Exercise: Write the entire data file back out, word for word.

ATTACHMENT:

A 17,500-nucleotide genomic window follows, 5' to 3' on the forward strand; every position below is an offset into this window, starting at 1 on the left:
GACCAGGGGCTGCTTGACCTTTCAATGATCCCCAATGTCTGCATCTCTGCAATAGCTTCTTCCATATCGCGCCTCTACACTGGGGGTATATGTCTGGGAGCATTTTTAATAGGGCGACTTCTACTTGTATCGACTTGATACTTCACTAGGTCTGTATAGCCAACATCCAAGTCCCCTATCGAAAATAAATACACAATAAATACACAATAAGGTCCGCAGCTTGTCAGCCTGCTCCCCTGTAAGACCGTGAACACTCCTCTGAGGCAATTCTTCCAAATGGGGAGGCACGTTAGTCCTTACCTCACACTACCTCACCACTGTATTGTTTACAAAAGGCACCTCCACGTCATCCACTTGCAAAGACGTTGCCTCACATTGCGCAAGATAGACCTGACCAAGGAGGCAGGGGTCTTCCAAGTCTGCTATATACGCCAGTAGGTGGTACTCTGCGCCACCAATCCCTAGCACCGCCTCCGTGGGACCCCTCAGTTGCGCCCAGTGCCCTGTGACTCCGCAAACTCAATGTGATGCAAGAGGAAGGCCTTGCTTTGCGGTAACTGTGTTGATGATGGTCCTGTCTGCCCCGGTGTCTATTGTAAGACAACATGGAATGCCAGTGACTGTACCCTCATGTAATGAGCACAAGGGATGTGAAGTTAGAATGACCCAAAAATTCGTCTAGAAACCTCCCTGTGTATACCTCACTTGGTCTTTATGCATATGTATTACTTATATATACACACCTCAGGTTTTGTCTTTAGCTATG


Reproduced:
A 17,500-nucleotide genomic window follows, 5' to 3' on the forward strand; every position below is an offset into this window, starting at 1 on the left:
GACCAGGGGCTGCTTGACCTTTCAATGATCCCCAATGTCTGCATCTCTGCAATAGCTTCTTCCATATCGCGCCTCTACACTGGGGGTATATGTCTGGGAGCATTTTTAATAGGGCGACTTCTACTTGTATCGACTTGATACTTCACTAGGTCTGTATAGCCAACATCCAAGTCCCCTATCGAAAATAAATACACAATAAATACACAATAAGGTCCGCAGCTTGTCAGCCTGCTCCCCTGTAAGACCGTGAACACTCCTCTGAGGCAATTCTTCCAAATGGGGAGGCACGTTAGTCCTTACCTCACACTACCTCACCACTGTATTGTTTACAAAAGGCACCTCCACGTCATCCACTTGCAAAGACGTTGCCTCACATTGCGCAAGATAGACCTGACCAAGGAGGCAGGGGTCTTCCAAGTCTGCTATATACGCCAGTAGGTGGTACTCTGCGCCACCAATCCCTAGCACCGCCTCCGTGGGACCCCTCAGTTGCGCCCAGTGCCCTGTGACTCCGCAAACTCAATGTGATGCAAGAGGAAGGCCTTGCTTTGCGGTAACTGTGTTGATGATGGTCCTGTCTGCCCCGGTGTCTATTGTAAGACAACATGGAATGCCAGTGACTGTACCCTCATGTAATGAGCACAAGGGATGTGAAGTTAGAATGACCCAAAAATTCGTCTAGAAACCTCCCTGTGTATACCTCACTTGGTCTTTATGCATATGTATTACTTATATATACACACCTCAGGTTTTGTCTTTAGCTATG